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Editorial Andrés Bello: Science Fiction Gamebooks
Adventure in the Stars (literal English translation of title)
Balcells, Jacqueline (Marty Aboitiz de)
Güiraldes (Camerati), Ana María
Balcells, Alberto I.
Larraín, Ana María (afterword)
9561304619 / 9789561304611
110 pages |
|Number of Endings:||
10 (only one victory) |
|User Summary:||It's the Twenty-fifth Century, and Venus has been colonized by mankind. Now the entire planet is in danger of being conquered by an evil race of lizard-like creatures. Together with Poncio, your pet robot, you embark on a mission to find the source of their power -- the evil Mandragor Tree -- and destroy it before the human race is exterminated.|
This book starts out promisingly; unlike many other books aimed at this age group, the player is given a clear goal to accomplish and the action begins right from the first page. However, this is mostly a disappointing book. My first complaint is that the book is ultra-linear; there is only one path to victory, so the vast majority of choices are of the "if you're right, the story proceeds, if you're wrong, you fail" type. Some people might like this kind of book, but for me it's frustrating to read an interactive book with almost no alternative satisfying paths to explore, since this cuts down the replay value of the book. The linearity problem wouldn't be that bad if the book were really challenging, but it's not. At almost every point, the authors try so hard to dissuade the reader from picking the "correct" choice that after a few tries the way to victory becomes obvious.
The writing isn't very good; although there are a lot of non-player characters in the book, almost none of them are developed in enough detail to be particularly interesting, with the possible exception of the robot sidekick, who seems to be the true protagonist of this series. This book feels more like a fantasy adventure than a sci-fi one because of the inclusion of several mythological and fantastic creatures which can be encountered by the player. The artwork is of very uneven quality, with some excellent drawings and others that are just awful.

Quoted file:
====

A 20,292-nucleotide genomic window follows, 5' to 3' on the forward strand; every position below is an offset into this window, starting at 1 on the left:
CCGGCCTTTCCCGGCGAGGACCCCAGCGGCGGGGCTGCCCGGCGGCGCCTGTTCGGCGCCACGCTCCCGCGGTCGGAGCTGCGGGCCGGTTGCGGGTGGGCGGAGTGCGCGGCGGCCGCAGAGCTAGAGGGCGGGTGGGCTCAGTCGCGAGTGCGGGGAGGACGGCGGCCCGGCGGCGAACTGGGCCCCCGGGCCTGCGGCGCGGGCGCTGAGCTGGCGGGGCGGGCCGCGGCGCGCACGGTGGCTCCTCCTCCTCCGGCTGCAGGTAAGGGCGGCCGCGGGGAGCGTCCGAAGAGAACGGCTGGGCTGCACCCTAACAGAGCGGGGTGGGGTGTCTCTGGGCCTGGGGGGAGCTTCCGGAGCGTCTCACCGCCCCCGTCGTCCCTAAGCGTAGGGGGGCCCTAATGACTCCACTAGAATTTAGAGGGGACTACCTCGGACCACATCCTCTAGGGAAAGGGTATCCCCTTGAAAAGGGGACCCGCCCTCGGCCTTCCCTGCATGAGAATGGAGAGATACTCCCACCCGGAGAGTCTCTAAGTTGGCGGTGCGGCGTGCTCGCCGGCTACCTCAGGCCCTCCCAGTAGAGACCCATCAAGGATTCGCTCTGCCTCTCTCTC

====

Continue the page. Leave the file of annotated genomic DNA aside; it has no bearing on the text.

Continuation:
Although the story is rife with references to Star Wars and Isaac Asimov (this is obvious just by looking at the cover), the science fiction in the book is silly and scientifically implausible at times (ancient nuclear warheads reused as fuel for spaceships? Come on!). The story has some good moments, such as some exciting (though brief) space dogfights, and an encounter with a two-headed giant with a split personality, but these moments don't save the book from mediocrity. This isn't worth investing much time on, and I hope the later volumes are better.
|Errata:||Some editions incorrectly list the ISBN as 956-13-0461-8.|
|Special Thanks:||Thanks to Guillermo Paredes for the plot summary and third printing cover scan.|
|Users Who Own This Item:||Guillermo (Third printing, magenta cover), katzcollection (orange cover)|